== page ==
Oh, David O. Russell. The man is completely imbalanced: physical confrontations with George Clooney on set, putting Christopher Nolan in a headlock, going on a tirade towards Lily Tomlin, and arguing with James Caan about whether it's possible to choke and cough at the same time. But say what you will about his stability, he puts out some pretty damn good films.
This week's double feature is all about his deliciously talented imbalance. If you're not up for wildly colorful car racing or crappy-looking weddings in Vegas, maybe some Iraq-set comedy and over-the-top existential intervention is more up your alley. Oh yes, I'm talking about the wildly fun Three Kings and one of my favorite giggle-inducing comedies of all time -- I Heart Huckabees. a href="http://www.imdb.com/title/tt0120188/">Three Kings
I believe I went to see the film for the first time because I was still riding the waves of Jamie Kennedy appreciation (my, how times have changed). A collection of an ER star, Marky Mark, Spike Jonze, and Ice Cube didn't sound like a perfect cup of tea at the time, but man, Russell put together one hell of a film. Soldiers in Iraq come across a map that outlines where stolen Kuwaiti treasures have been hidden, and they plan to grab the goodies for themselves. But the task isn't so simple when they come across civilians in need of saving. That's the gist of the flick, but it is so much more than that.
My favorite description of the film comes from Roger Ebert, who I've quoted here before. Back in 1999, he opened his review of the film with: "Three Kings is some kind of weird masterpiece, a screw-loose war picture that sends action and humor crashing head-on into each other and spinning off into political anger." That's just what it is -- this gem you expect to be simple, but backs much more punch than you could have imagined. And considering the turmoil between Clooney and Russell, it's amazing that it came out as well as it did!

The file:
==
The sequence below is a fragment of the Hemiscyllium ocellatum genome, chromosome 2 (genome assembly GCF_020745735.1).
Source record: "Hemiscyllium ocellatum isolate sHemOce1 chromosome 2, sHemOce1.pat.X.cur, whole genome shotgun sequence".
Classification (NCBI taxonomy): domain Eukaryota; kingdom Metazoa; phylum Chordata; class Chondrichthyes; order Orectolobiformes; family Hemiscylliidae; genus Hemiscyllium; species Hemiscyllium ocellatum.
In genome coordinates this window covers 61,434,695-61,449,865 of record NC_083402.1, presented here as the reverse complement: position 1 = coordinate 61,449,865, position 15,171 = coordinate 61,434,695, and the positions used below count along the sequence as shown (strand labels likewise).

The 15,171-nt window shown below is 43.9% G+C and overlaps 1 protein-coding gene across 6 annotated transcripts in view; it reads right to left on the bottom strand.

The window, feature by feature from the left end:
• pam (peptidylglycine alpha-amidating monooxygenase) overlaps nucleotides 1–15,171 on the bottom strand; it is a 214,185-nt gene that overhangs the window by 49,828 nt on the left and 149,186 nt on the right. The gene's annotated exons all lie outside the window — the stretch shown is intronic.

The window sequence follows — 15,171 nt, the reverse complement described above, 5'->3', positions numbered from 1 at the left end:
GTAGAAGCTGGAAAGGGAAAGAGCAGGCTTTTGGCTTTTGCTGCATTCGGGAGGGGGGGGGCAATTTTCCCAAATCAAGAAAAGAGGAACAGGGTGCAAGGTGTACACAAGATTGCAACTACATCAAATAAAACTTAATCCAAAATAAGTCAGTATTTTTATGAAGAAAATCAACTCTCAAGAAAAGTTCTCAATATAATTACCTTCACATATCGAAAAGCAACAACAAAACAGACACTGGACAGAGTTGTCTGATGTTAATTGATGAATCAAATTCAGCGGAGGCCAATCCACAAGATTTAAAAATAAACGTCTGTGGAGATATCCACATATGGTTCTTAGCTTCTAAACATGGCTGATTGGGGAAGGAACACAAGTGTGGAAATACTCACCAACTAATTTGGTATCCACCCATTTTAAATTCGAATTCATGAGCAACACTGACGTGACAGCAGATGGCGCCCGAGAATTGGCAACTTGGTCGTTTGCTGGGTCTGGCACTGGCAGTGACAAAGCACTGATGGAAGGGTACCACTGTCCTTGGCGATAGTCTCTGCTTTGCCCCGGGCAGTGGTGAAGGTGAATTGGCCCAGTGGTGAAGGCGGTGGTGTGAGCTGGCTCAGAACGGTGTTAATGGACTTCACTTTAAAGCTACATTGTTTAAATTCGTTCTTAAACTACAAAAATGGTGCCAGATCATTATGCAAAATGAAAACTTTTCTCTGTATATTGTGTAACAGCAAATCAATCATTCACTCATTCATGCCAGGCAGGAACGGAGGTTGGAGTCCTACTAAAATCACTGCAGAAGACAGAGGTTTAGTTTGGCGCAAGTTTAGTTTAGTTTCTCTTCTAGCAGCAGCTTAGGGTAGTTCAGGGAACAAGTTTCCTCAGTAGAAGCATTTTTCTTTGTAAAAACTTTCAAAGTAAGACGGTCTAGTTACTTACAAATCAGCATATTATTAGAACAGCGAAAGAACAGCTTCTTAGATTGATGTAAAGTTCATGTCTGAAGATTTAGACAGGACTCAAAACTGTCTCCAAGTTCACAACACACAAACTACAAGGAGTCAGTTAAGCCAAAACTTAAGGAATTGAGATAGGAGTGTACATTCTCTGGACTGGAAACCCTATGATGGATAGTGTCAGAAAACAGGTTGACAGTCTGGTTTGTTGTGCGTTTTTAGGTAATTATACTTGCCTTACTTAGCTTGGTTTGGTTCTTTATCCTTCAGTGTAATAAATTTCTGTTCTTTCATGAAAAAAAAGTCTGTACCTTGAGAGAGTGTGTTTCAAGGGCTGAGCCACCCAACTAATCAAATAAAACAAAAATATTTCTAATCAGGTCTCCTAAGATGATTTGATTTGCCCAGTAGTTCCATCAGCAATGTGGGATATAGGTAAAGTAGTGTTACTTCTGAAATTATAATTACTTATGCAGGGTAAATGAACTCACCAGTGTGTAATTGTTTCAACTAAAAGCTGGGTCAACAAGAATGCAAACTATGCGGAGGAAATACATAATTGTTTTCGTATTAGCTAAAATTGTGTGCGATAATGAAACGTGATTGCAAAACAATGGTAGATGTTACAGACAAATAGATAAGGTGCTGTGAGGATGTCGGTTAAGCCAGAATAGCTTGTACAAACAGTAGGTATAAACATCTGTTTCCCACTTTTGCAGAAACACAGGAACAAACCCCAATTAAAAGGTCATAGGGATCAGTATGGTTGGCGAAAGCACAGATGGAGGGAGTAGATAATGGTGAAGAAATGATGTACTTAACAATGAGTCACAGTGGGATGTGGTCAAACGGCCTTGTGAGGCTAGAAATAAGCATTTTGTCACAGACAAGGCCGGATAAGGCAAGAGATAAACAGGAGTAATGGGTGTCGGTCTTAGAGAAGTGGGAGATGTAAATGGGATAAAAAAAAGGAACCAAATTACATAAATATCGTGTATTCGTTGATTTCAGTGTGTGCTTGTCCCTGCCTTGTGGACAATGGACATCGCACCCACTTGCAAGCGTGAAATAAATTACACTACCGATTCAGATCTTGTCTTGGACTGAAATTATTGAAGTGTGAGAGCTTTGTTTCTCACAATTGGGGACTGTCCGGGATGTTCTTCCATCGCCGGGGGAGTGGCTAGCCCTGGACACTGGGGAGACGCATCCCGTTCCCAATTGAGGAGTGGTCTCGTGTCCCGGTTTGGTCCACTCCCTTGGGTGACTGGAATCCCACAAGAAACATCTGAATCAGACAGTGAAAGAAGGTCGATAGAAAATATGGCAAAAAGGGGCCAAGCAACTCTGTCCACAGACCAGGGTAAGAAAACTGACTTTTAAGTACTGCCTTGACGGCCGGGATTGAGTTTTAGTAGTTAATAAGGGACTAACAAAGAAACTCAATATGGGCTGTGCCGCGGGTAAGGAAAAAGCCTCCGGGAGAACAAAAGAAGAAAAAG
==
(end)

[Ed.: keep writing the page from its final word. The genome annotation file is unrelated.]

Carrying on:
Mad humping. NSFW
No chance to snap into a Slim Jim.
Marky Mark gets around.
Before popping into an even wackier world, it's only fitting to watch David O. Russell go ballistic.
The big Huckabees blow-up.
I Heart Huckabees
Albert Markovski (Jason Schwartzman) wants answers. He's being plagued by troubles at work and strange coincidences, so he hires two existential detectives (Lily Tomlin and Dustin Hoffman), who believe in universal interconnectivity, to find the answers to his big life questions. But not even this part of his existence goes smoothly. The insidious Brad (Jude Law) from Huckabees inserts himself into Albert's environmental group and existential journey, while Albert befriends Tommy (Wahlberg), a confused firefighter, and Brad's girlfriend becomes disillusioned. Oh, and the nihilstic Caterine (Isabelle Huppert) then joins the mix to go against the existential teachings and get Albert to revel in chaos.
It's insane, and makes little sense, but that's the beauty of it. Huckbees is a comedy of chaos and ridiculousness that is played so seriously that it comes off perfectly. It can be enjoyed for its ludicrous statements about philosophy just as much as the physical humor that permeates each scene.
This was Dustin Hoffman and Lily Tomlin's first film together, but they almost came together on film much earlier. They were the original choices for Popeye and Olive Oyl in Robert Altman's film.
Britney Spears auditioned for Naomi Watts' role, and Gwyneth Paltrow was originally attached (but had to back out when her father died).
Albert is loosely based on Russell, and Hoffman's Bernard is modeled after Russell's mentor, Robert Thurman -- Uma's dad.
Dinner with the coincidental, religious family, which includes a young Jonah Hill.
We're all part of the blanket.
Huckabees bloopers. NSFW